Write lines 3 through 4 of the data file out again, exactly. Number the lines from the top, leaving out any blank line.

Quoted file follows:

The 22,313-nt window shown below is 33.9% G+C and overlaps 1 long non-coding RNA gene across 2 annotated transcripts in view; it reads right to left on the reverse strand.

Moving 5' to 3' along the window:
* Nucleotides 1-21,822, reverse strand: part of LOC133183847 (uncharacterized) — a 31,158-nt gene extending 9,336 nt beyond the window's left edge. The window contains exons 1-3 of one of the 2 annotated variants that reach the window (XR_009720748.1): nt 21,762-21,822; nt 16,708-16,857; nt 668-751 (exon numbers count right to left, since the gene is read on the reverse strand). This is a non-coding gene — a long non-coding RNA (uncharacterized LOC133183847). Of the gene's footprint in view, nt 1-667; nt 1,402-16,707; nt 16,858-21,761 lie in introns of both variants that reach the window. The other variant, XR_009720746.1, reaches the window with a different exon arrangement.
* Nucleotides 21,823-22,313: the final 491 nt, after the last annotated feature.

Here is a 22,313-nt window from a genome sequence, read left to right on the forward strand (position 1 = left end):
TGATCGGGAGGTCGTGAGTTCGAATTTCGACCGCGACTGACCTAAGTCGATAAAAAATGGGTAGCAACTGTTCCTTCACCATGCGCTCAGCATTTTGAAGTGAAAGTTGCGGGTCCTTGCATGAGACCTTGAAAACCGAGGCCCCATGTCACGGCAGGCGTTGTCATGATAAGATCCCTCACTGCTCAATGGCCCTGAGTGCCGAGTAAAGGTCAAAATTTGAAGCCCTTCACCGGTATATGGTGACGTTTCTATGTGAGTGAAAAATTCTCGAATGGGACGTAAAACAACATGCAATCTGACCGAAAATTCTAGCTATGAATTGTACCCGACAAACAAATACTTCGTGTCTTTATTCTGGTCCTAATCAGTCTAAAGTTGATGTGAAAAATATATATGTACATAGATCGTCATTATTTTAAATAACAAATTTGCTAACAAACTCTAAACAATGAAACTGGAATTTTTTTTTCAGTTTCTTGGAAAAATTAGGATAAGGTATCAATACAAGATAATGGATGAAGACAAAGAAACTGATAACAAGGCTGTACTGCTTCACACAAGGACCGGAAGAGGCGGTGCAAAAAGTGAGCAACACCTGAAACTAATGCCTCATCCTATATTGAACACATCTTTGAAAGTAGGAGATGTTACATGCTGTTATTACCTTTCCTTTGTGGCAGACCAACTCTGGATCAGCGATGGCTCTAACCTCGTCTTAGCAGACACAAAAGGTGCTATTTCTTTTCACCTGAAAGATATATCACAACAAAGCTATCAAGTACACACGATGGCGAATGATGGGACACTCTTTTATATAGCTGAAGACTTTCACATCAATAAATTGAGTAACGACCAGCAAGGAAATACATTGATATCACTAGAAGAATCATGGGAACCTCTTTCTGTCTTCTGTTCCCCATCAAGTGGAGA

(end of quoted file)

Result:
* Nucleotides 1-21,822, reverse strand: part of LOC133183847 (uncharacterized) — a 31,158-nt gene extending 9,336 nt beyond the window's left edge. The window contains exons 1-3 of one of the 2 annotated variants that reach the window (XR_009720748.1): nt 21,762-21,822; nt 16,708-16,857; nt 668-751 (exon numbers count right to left, since the gene is read on the reverse strand). This is a non-coding gene — a long non-coding RNA (uncharacterized LOC133183847). Of the gene's footprint in view, nt 1-667; nt 1,402-16,707; nt 16,858-21,761 lie in introns of both variants that reach the window. The other variant, XR_009720746.1, reaches the window with a different exon arrangement.
* Nucleotides 21,823-22,313: the final 491 nt, after the last annotated feature.